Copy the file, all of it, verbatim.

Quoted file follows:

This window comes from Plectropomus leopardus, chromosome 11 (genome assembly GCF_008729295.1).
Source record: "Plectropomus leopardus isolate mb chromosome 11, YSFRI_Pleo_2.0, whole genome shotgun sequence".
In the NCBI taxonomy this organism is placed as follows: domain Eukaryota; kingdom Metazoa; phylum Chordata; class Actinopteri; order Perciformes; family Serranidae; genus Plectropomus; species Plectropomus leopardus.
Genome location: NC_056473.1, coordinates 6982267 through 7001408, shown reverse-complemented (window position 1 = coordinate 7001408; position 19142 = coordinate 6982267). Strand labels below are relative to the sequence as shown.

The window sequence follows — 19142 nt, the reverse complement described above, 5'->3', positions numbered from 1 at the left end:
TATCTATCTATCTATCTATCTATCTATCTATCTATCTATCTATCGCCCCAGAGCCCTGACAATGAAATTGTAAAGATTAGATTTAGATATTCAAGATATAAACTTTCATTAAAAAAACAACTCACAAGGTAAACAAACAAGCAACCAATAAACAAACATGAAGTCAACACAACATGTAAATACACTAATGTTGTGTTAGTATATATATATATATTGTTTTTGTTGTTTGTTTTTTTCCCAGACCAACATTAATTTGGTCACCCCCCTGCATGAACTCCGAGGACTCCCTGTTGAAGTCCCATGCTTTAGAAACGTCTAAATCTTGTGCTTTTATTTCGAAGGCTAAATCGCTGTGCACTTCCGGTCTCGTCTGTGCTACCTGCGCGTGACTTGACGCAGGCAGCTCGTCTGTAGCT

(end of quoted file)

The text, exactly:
This window comes from Plectropomus leopardus, chromosome 11 (genome assembly GCF_008729295.1).
Source record: "Plectropomus leopardus isolate mb chromosome 11, YSFRI_Pleo_2.0, whole genome shotgun sequence".
In the NCBI taxonomy this organism is placed as follows: domain Eukaryota; kingdom Metazoa; phylum Chordata; class Actinopteri; order Perciformes; family Serranidae; genus Plectropomus; species Plectropomus leopardus.
Genome location: NC_056473.1, coordinates 6982267 through 7001408, shown reverse-complemented (window position 1 = coordinate 7001408; position 19142 = coordinate 6982267). Strand labels below are relative to the sequence as shown.

The window sequence follows — 19142 nt, the reverse complement described above, 5'->3', positions numbered from 1 at the left end:
TATCTATCTATCTATCTATCTATCTATCTATCTATCTATCTATCGCCCCAGAGCCCTGACAATGAAATTGTAAAGATTAGATTTAGATATTCAAGATATAAACTTTCATTAAAAAAACAACTCACAAGGTAAACAAACAAGCAACCAATAAACAAACATGAAGTCAACACAACATGTAAATACACTAATGTTGTGTTAGTATATATATATATATTGTTTTTGTTGTTTGTTTTTTTCCCAGACCAACATTAATTTGGTCACCCCCCTGCATGAACTCCGAGGACTCCCTGTTGAAGTCCCATGCTTTAGAAACGTCTAAATCTTGTGCTTTTATTTCGAAGGCTAAATCGCTGTGCACTTCCGGTCTCGTCTGTGCTACCTGCGCGTGACTTGACGCAGGCAGCTCGTCTGTAGCT